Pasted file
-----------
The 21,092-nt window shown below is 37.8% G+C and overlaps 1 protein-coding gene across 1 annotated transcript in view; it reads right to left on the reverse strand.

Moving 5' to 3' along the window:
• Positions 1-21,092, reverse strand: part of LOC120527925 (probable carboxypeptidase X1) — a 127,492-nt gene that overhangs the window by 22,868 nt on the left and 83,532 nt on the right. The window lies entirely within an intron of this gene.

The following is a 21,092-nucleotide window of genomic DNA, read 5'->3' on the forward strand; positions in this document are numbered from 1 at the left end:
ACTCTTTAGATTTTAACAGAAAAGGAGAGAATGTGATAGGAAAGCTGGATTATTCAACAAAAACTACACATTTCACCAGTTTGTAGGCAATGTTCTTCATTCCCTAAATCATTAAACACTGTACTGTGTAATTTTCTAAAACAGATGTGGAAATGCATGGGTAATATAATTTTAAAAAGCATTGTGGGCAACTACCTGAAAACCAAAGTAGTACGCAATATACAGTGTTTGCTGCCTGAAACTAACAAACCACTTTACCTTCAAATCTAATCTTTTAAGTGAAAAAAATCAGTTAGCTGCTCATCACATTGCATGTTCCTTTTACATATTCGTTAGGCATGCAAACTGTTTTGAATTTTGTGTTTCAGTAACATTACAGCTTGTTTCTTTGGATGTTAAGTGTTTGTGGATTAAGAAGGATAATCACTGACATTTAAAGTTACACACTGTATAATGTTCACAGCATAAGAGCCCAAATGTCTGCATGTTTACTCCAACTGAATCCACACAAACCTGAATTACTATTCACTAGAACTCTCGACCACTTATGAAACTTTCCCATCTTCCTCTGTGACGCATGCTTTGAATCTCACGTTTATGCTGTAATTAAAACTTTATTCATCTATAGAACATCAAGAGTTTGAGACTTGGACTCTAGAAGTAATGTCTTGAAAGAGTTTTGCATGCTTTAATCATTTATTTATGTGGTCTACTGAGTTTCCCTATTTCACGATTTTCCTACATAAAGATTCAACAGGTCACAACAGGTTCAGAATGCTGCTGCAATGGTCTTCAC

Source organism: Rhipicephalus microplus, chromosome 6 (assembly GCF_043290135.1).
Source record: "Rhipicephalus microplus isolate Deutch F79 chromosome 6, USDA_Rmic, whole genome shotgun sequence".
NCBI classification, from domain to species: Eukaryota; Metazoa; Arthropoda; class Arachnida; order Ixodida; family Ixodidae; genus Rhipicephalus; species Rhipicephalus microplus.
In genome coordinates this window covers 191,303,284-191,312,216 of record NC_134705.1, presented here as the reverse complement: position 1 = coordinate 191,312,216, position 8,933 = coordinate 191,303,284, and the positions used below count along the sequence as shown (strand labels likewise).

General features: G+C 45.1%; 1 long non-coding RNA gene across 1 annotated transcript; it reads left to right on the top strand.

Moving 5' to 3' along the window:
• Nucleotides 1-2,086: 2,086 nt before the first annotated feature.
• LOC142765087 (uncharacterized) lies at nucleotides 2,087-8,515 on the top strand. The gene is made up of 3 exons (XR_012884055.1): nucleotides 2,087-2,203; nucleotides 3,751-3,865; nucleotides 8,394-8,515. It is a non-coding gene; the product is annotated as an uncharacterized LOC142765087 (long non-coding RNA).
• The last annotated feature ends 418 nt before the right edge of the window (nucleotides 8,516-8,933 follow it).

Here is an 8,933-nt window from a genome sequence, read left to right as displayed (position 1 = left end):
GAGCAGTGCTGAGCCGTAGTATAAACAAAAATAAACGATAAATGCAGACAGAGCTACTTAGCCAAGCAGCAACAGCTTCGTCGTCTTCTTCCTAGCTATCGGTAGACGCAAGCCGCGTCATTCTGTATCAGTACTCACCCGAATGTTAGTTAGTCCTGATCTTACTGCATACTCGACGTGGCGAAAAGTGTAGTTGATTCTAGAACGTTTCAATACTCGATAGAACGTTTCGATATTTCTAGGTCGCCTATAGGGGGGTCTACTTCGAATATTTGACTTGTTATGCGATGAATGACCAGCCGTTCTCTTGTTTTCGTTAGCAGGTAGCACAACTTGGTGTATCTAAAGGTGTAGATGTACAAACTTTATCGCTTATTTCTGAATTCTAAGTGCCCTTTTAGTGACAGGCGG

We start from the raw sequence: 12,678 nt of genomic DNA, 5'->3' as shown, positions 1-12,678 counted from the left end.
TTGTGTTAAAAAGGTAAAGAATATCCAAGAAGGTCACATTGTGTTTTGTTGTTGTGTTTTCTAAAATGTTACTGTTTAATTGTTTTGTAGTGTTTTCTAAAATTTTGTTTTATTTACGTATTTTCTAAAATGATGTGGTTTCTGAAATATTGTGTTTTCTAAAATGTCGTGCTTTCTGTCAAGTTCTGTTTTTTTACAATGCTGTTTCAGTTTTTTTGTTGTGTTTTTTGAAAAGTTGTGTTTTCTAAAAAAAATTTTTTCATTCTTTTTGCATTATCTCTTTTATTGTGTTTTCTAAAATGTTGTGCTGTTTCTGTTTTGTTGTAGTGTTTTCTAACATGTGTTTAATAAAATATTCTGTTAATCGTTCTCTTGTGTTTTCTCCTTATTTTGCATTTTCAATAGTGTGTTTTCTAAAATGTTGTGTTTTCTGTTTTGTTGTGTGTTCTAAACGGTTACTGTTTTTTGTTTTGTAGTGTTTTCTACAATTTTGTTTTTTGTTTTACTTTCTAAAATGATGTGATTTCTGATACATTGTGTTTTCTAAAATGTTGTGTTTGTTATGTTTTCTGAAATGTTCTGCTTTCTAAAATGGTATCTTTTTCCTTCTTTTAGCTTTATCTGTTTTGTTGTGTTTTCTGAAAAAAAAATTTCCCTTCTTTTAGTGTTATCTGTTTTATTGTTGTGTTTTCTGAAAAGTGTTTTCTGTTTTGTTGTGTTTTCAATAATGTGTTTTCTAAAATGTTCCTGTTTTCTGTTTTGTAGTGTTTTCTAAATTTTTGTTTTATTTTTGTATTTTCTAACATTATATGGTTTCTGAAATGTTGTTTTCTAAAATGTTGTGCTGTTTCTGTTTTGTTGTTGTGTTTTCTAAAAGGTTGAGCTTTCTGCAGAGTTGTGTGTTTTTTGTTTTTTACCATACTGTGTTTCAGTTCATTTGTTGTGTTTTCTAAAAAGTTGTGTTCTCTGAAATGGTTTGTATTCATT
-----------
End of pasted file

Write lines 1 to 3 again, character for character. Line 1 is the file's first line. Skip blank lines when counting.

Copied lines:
The 21,092-nt window shown below is 37.8% G+C and overlaps 1 protein-coding gene across 1 annotated transcript in view; it reads right to left on the reverse strand.

Moving 5' to 3' along the window:
• Positions 1-21,092, reverse strand: part of LOC120527925 (probable carboxypeptidase X1) — a 127,492-nt gene that overhangs the window by 22,868 nt on the left and 83,532 nt on the right. The window lies entirely within an intron of this gene.